By Thomas King, MSc, CSCS, CSEP-CEP

The chin-up is considered by many to be the true gold standard of fitness. Unlike exercises such as the bench press or deadlift, in which you move an external weight, the chin-up forces you to lift your own bodyweight, giving a true indication of your relative strength.

Despite this, the average gym goer does not frequently use the chin-up as a training tool. Because chin-ups are difficult, lat pull downs are the more favourable option. This is unfortunate since the chin-up is undoubtedly one of the best exercises for strengthening the lats, biceps, forearms, shoulder stabilizers and grip.

In fact, the name chin-up itself is a bit of a misnomer as the goal of a properly executed chin-up is to bring the collarbone to the bar, not just the chin.

The Ideal Chin-Up Technique

  1. -Dead-hang from the chin-up bar with your preferred grip. Pack your shoulders and brace your abs to prevent your low back from going into excessive extension.
  2. -Initiate the pull by focusing on bringing your elbows down to your rib cage. This will help activate your lats.
  3. -Pull yourself upwards until your collarbone makes contact with the bar. Make sure that your chin is tucked at the top of the movement. Don’t hyperextend your neck by looking up.
  4. -Hold the top position for about one second keeping your shoulders away from your ears. Keep your abs engaged and try not to swing.
  5. -Slowly lower to the bottom position and repeat for the desired number of repetitions.

Grip Variations

  • -Double underhand grip = “Chin-up
  • -Double overhand grip = “Pull up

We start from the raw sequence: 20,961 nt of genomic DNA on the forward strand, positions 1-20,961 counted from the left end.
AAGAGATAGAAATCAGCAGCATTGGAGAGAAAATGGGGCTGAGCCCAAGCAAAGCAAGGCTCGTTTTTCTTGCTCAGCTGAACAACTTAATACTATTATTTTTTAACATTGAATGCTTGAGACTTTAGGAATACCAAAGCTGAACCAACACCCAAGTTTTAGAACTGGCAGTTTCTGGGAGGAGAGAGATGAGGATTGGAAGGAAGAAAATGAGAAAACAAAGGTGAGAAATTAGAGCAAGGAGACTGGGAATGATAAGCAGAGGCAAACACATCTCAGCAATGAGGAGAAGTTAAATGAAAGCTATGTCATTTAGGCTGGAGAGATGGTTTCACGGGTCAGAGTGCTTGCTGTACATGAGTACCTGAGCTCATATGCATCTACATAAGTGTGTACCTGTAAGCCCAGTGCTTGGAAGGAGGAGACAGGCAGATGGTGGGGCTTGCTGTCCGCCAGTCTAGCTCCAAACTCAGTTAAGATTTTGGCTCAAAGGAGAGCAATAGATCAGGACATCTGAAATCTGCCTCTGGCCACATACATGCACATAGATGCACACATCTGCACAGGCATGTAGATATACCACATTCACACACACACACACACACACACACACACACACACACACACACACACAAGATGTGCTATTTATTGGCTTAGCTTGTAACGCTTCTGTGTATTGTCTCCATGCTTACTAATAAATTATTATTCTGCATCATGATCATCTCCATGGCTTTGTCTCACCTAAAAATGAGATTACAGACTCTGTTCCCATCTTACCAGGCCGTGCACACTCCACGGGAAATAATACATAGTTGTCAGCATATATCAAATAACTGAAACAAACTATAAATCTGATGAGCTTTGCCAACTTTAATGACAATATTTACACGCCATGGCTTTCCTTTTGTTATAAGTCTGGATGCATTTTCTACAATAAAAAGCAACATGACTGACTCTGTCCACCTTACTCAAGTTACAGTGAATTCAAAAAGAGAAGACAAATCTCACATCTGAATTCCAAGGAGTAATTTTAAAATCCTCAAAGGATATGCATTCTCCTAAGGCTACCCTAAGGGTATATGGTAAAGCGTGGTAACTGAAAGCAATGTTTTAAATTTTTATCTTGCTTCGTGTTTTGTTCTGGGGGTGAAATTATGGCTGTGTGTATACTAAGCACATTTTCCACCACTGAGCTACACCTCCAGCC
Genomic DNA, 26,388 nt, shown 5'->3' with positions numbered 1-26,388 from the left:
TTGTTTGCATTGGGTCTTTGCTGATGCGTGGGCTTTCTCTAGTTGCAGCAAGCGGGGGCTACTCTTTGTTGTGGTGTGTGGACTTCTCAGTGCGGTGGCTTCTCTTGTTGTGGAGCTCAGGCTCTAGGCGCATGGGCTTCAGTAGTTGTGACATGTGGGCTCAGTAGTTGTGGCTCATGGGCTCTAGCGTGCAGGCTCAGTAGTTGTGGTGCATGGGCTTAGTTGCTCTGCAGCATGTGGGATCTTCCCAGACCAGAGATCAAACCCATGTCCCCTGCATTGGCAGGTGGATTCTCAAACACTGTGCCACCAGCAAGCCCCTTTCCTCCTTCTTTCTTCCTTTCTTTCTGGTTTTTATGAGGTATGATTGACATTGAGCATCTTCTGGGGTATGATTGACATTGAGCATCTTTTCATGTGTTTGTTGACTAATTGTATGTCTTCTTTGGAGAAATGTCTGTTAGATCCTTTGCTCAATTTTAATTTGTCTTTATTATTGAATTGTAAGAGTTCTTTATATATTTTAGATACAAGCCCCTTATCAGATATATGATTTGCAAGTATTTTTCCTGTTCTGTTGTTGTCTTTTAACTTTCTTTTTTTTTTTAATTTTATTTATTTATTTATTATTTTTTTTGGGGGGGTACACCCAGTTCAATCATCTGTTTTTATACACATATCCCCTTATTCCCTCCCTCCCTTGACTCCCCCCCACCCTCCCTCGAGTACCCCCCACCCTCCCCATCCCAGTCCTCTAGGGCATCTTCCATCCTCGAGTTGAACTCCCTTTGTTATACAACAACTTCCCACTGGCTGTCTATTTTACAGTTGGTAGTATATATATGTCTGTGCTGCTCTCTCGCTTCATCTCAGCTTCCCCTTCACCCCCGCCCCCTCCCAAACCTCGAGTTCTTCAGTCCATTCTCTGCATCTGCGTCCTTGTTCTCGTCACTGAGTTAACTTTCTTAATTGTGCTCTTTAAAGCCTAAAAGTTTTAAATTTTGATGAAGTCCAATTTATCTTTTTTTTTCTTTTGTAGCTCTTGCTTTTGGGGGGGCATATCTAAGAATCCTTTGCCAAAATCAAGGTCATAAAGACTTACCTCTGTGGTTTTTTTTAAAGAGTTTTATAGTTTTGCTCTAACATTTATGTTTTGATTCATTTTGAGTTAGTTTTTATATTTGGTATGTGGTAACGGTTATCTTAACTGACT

• -Neutral grip (palms facing together) = “Neutral grip chin-up
  • -Mixed grip (using a different grip for each hand) = “Mixed grip chin-up

If you can’t perform a full range chin-up, try adding in these 3 chin-up variations to your workouts. You will build strength for different phases of the chin-up and finally reach that milestone of one perfect chin-up.

1) Improve the Bottom Range: The Banded Chin-Up

These are great if you struggle with the bottom range on the chin-up. To do this variation, attach one end of a long band to the chin-up bar. Next, pull the band down and place it either around your foot (easier/more help) or around your knee (harder/less band help). Follow the above technique guidelines and preform the desired number of reps.

2) Improve the Top Range: The Rack Chin-Up

Next, we’ll tackle the opposite issue. If you struggle with the top range of the chin-up movement, this is the best variation for you. Place a barbell in an adjustable power rack at a height where your arms are fully outstretched and you butt just touches the floor. Your feet can either sit flat on the floor in front of you (very deep squat) or the legs can be crossed in front of you. Initiate the pull by bringing your elbows to your rib cage. Use your legs sparingly to assist you in achieving the full range of motion for the exercise. Repeat for desired number of repetitions.

3) Train the Descent: The Negative Chin-Up

Due to the physiological processes that occur when a muscle is contracted, we are much stronger lowering (eccentric contraction) a weight (or our body) than we are at lifting (concentric contraction) a weight. In addition, our muscles get stronger not just by lifting, but by lowering weights as well. Because of this, the negative chin-up is an excellent variation to strengthen the muscles involved in a chin-up.

Stand on a tall box underneath a chin-up bar. Grab the bar and jump up to reach the top position. Try not to swing. Hold this position steady for 3-5 seconds, then slowly lower your body over a 8-10 second count. Once your elbows and shoulders open fully, stand back on the box, and jump up for your next repetition. Repeat for desired number of repetitions.

Sample Weekly Routine